This content is based upon The Correctional Nurse Educator class entitled Abdominal Assessment: Basic Assessment for the Correctional Nurse.
The physical examination of the patient begins with inspection. Unique to the sequence of the abdomen, the abdomen is then auscultated, percussed and finally, palpated. Auscultating before the percussion and palpation of the abdomen ensures that the examiner is listening to undisturbed bowel sounds. In addition, if the patient is complaining of pain, leaving the palpation until last allows the examiner to gather other data before potentially causing the patient more discomfort. When completing the physical examination, it is helpful to divide the abdomen into regions in order to consider which organs are involved. A four-quadrant system – left upper quadrant, left lower quadrant, right upper quadrant and right lower quadrant provides a more general overview, and is acceptable in situations when there is no abdominal complaint. The nine-region system provides more specific information if the patient is complaining of discomfort or problems in a certain area. The nine regions include the following: right hypochondriac (upper) region, right lumbar (middle) region, right iliac (lower) region, left hypochondriac (upper) region, left lumbar (middle) region, left iliac (lower) region, epigastric region, umbilical region, and hypogastric (suprapubic) region.
Perform auscultation before percussion and palpation because manipulating the abdominal wall may increase bowel sounds or produce sounds that are not usually present. Make sure that your hands and the stethoscope are warm so that the abdominal muscles do not contract on contact. Auscultation should be performed systematically by quadrant. Using the diaphragm of the stethoscope will allow you to hear high-pitched sounds. Normal bowel sounds are not constant, and so it is important to listen for about a minute over each quadrant. In order to conclude that bowel sounds are absent, one must listen for three to five minutes (and hear nothing). Be sure to pick up the stethoscope as you move from quadrant to quadrant (do not drag it across the abdomen). Remember that the thickness of the abdominal wall may affect auscultation, and so the bowel sounds of an obese person may be more difficult to hear. Once all quadrants are auscultated with the diaphragm, use the bell to auscultate vascular sounds, bruits and friction rubs. To do this, listen over the aorta, and the iliac, femoral and renal arteries.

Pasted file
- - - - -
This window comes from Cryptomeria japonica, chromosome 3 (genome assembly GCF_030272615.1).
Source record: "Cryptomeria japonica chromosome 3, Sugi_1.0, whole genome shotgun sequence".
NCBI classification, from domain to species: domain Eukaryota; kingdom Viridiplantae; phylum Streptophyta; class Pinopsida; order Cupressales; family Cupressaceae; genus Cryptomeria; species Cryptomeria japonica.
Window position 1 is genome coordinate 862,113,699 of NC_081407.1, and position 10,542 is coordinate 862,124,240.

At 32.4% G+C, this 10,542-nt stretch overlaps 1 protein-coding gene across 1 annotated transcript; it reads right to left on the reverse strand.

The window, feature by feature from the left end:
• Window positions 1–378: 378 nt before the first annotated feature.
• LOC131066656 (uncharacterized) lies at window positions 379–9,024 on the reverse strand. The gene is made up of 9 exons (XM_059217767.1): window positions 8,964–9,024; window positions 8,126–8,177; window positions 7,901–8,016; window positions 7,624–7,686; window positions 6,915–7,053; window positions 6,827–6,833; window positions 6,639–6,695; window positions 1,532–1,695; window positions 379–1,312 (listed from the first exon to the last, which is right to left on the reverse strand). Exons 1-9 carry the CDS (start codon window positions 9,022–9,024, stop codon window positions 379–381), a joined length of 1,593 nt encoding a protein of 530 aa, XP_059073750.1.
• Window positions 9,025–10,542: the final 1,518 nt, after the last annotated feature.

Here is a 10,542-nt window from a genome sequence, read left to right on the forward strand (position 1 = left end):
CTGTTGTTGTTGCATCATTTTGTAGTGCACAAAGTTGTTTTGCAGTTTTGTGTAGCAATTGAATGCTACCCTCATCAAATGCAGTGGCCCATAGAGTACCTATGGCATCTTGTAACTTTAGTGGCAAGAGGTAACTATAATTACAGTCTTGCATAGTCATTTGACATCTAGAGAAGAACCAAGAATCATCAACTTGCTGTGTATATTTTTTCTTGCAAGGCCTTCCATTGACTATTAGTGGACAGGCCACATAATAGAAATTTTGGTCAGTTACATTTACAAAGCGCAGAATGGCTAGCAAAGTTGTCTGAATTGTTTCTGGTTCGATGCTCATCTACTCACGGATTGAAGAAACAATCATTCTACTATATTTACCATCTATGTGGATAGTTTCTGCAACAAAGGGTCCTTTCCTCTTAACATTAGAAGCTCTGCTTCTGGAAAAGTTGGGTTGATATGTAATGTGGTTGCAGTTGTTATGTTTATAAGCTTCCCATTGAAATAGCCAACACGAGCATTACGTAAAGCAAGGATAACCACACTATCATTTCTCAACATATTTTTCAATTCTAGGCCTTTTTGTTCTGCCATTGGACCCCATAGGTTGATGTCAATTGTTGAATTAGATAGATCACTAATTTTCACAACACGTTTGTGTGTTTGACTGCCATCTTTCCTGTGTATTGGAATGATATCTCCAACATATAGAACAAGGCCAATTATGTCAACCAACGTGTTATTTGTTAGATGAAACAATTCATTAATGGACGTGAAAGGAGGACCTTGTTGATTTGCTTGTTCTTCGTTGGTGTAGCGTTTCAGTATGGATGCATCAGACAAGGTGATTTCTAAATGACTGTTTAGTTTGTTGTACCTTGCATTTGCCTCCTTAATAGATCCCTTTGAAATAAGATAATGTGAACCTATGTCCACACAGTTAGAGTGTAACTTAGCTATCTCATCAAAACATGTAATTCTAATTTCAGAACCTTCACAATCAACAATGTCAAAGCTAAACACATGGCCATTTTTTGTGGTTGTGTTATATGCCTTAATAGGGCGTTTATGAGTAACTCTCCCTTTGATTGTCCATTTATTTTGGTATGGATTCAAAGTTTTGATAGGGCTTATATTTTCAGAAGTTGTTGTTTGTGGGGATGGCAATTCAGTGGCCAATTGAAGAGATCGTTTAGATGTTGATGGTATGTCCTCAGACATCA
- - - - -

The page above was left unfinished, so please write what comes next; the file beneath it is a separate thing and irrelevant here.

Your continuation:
Expected sounds include peristaltic, high-pitched, gurgling noises about every five to fifteen seconds in an irregular pattern. They may be loud if the patient is hungry or has missed a meal.
Abnormal findings that may be present on Auscultation
Bruits – a swishing sound heard over the aortic, renal, iliac, and femoral arteries, indicating narrowing or aneurysm
Pops/tinkles – high-pitched sounds suggesting intestinal fluid and air under pressure, as in early obstruction
Rushes – rushes of high pitch sounds that coincide with cramping suggest intestinal obstruction
Borborygmi – increased, prolonged gurgles occur with gastroenteritis, early intestinal obstruction, and hunger
Rubs – grating sounds that vary with respiration. Indicate inflammation of the peritoneal surface of an organ from tumor, infection, or splenic infarct
Venus hum – A soft humming noise heard in hepatic cirrhosis that is caused by increased collateral circulation between portal and systemic venous systems
Decreased/absent sounds – Occurs with peritonitis or paralytic ileus
Be sure to return to the site next week, when we will add Percussion to our continuing series on Abdominal Assessment.